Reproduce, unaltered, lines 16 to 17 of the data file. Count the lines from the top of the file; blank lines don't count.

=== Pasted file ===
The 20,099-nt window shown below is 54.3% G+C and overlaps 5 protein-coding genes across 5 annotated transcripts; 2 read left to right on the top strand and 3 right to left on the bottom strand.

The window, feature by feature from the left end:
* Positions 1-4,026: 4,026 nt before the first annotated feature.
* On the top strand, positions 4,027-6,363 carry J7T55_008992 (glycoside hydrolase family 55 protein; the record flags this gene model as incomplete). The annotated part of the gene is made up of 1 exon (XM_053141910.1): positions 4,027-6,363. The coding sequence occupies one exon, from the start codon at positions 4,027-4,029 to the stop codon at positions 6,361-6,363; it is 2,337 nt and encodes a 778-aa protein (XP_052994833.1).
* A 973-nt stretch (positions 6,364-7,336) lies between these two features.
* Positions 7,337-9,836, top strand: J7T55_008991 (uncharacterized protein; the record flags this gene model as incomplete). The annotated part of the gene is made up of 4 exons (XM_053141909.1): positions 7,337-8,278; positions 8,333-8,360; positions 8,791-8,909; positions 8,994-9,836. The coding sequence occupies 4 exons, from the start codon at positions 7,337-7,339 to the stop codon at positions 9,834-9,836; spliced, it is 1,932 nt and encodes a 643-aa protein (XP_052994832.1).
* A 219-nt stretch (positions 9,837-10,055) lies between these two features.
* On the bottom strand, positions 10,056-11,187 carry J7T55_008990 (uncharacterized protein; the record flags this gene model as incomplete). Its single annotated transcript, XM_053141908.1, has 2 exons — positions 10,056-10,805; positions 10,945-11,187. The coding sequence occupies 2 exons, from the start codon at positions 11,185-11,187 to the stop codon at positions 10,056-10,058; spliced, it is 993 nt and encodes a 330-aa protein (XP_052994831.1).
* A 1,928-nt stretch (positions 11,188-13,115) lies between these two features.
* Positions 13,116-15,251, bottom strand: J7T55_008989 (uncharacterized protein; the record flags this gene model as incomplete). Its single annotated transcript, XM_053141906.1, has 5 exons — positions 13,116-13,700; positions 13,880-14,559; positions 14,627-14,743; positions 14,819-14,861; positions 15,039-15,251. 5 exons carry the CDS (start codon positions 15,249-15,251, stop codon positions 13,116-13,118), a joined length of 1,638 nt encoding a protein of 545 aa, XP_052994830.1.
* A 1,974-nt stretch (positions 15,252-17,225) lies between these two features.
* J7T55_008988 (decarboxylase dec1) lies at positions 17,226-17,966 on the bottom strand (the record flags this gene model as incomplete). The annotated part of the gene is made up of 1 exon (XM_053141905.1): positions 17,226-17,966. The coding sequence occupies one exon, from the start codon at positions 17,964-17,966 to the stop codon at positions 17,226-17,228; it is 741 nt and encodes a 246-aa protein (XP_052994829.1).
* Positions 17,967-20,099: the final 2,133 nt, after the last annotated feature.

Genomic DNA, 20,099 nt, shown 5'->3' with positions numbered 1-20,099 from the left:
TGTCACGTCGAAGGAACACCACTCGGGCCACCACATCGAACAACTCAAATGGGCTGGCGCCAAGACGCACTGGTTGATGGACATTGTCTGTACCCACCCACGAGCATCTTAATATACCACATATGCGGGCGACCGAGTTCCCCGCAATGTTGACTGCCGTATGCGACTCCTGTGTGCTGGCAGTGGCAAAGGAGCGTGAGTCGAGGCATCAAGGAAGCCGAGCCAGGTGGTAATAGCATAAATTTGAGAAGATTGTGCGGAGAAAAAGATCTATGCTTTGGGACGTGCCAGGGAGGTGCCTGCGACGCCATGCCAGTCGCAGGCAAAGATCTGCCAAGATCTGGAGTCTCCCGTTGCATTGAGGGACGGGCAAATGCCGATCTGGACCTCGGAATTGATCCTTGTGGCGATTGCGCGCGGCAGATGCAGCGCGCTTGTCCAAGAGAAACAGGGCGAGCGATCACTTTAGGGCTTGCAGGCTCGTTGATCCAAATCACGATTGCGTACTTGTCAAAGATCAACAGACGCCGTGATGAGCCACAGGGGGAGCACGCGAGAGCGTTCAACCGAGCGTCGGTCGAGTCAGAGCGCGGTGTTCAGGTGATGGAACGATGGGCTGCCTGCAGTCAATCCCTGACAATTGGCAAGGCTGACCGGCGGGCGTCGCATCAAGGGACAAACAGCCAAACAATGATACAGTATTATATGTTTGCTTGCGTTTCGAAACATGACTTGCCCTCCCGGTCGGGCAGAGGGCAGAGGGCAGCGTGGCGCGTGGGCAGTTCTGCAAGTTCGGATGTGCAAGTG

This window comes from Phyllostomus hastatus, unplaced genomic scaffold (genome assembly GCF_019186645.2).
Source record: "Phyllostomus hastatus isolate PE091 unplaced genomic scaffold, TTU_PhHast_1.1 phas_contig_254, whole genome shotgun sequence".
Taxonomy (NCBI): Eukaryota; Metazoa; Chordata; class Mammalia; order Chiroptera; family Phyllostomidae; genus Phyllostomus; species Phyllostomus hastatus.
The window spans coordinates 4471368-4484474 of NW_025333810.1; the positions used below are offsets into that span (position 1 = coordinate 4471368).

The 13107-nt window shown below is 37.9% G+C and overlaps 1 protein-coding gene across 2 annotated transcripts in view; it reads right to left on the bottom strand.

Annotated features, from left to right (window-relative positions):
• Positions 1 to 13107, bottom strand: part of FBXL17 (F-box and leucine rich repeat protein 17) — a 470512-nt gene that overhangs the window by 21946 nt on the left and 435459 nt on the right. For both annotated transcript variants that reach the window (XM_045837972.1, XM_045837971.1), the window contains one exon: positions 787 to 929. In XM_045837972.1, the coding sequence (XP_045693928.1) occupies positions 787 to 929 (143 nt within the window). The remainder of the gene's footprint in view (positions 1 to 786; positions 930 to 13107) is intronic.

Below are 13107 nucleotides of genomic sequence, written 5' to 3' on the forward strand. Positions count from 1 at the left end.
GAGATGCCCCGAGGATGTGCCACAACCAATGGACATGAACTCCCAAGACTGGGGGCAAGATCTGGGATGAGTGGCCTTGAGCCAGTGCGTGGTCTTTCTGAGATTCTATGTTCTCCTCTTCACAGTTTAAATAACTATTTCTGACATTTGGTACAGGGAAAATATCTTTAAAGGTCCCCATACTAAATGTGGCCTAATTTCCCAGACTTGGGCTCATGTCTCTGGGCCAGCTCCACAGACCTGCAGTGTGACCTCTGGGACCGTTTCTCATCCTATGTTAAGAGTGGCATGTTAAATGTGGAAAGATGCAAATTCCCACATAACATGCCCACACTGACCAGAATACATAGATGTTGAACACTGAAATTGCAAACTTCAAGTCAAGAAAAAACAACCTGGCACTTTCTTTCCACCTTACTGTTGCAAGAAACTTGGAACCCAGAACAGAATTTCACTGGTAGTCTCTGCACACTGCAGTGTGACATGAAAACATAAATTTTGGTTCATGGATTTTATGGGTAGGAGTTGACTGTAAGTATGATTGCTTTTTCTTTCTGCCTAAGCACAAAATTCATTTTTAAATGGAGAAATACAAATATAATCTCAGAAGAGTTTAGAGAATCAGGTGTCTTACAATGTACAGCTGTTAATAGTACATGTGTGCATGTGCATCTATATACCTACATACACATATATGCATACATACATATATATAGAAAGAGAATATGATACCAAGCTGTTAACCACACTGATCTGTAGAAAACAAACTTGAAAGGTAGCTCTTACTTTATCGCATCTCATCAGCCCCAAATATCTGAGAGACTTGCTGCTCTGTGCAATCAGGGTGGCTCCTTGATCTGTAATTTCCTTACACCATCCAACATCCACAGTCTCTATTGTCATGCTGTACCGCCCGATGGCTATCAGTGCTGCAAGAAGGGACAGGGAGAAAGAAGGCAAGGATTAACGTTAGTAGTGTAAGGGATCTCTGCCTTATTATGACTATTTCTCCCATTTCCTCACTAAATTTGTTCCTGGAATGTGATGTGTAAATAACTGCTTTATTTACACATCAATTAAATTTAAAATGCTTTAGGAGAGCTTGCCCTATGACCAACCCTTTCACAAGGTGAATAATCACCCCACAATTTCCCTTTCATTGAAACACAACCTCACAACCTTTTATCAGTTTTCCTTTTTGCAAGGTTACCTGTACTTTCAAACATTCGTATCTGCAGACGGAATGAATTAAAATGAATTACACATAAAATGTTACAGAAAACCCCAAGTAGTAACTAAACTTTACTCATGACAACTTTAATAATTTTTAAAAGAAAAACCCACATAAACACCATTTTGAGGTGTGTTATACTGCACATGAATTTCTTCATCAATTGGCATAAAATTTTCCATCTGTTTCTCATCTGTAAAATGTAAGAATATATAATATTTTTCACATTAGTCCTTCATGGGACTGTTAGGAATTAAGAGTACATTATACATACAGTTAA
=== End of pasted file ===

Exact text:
This window comes from Phyllostomus hastatus, unplaced genomic scaffold (genome assembly GCF_019186645.2).
Source record: "Phyllostomus hastatus isolate PE091 unplaced genomic scaffold, TTU_PhHast_1.1 phas_contig_254, whole genome shotgun sequence".